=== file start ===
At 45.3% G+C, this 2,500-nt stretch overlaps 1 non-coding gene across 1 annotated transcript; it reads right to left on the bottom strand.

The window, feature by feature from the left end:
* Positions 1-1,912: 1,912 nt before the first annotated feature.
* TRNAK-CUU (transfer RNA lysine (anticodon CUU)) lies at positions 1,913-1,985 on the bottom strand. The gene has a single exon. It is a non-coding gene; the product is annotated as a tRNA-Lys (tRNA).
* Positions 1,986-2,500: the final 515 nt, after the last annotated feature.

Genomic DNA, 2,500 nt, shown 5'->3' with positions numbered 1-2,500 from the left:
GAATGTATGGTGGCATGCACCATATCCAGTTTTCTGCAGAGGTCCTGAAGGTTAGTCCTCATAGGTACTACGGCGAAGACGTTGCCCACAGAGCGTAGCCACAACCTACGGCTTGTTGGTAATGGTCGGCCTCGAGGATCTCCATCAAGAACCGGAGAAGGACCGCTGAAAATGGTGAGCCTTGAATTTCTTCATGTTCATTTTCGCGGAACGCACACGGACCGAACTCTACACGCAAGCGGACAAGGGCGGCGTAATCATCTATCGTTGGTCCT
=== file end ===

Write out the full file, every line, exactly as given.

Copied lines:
At 45.3% G+C, this 2,500-nt stretch overlaps 1 non-coding gene across 1 annotated transcript; it reads right to left on the bottom strand.

The window, feature by feature from the left end:
* Positions 1-1,912: 1,912 nt before the first annotated feature.
* TRNAK-CUU (transfer RNA lysine (anticodon CUU)) lies at positions 1,913-1,985 on the bottom strand. The gene has a single exon. It is a non-coding gene; the product is annotated as a tRNA-Lys (tRNA).
* Positions 1,986-2,500: the final 515 nt, after the last annotated feature.

Genomic DNA, 2,500 nt, shown 5'->3' with positions numbered 1-2,500 from the left:
GAATGTATGGTGGCATGCACCATATCCAGTTTTCTGCAGAGGTCCTGAAGGTTAGTCCTCATAGGTACTACGGCGAAGACGTTGCCCACAGAGCGTAGCCACAACCTACGGCTTGTTGGTAATGGTCGGCCTCGAGGATCTCCATCAAGAACCGGAGAAGGACCGCTGAAAATGGTGAGCCTTGAATTTCTTCATGTTCATTTTCGCGGAACGCACACGGACCGAACTCTACACGCAAGCGGACAAGGGCGGCGTAATCATCTATCGTTGGTCCT